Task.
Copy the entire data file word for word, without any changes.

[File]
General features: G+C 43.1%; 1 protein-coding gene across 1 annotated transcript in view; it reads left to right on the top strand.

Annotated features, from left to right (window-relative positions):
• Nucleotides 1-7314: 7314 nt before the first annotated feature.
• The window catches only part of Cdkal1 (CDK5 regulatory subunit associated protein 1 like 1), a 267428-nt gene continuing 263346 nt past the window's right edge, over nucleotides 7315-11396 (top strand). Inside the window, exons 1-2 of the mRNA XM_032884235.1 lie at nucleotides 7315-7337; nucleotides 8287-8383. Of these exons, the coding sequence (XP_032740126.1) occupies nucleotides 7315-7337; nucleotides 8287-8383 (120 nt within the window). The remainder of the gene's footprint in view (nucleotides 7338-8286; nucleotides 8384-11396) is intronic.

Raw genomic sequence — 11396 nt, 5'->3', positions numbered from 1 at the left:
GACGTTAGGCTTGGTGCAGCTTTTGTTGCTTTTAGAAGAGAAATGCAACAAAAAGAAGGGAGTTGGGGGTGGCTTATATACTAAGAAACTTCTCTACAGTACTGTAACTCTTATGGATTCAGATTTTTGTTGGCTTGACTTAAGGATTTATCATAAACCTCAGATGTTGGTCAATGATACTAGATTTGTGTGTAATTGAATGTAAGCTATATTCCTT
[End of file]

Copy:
General features: G+C 43.1%; 1 protein-coding gene across 1 annotated transcript in view; it reads left to right on the top strand.

Annotated features, from left to right (window-relative positions):
• Nucleotides 1-7314: 7314 nt before the first annotated feature.
• The window catches only part of Cdkal1 (CDK5 regulatory subunit associated protein 1 like 1), a 267428-nt gene continuing 263346 nt past the window's right edge, over nucleotides 7315-11396 (top strand). Inside the window, exons 1-2 of the mRNA XM_032884235.1 lie at nucleotides 7315-7337; nucleotides 8287-8383. Of these exons, the coding sequence (XP_032740126.1) occupies nucleotides 7315-7337; nucleotides 8287-8383 (120 nt within the window). The remainder of the gene's footprint in view (nucleotides 7338-8286; nucleotides 8384-11396) is intronic.

Raw genomic sequence — 11396 nt, 5'->3', positions numbered from 1 at the left:
GACGTTAGGCTTGGTGCAGCTTTTGTTGCTTTTAGAAGAGAAATGCAACAAAAAGAAGGGAGTTGGGGGTGGCTTATATACTAAGAAACTTCTCTACAGTACTGTAACTCTTATGGATTCAGATTTTTGTTGGCTTGACTTAAGGATTTATCATAAACCTCAGATGTTGGTCAATGATACTAGATTTGTGTGTAATTGAATGTAAGCTATATTCCTT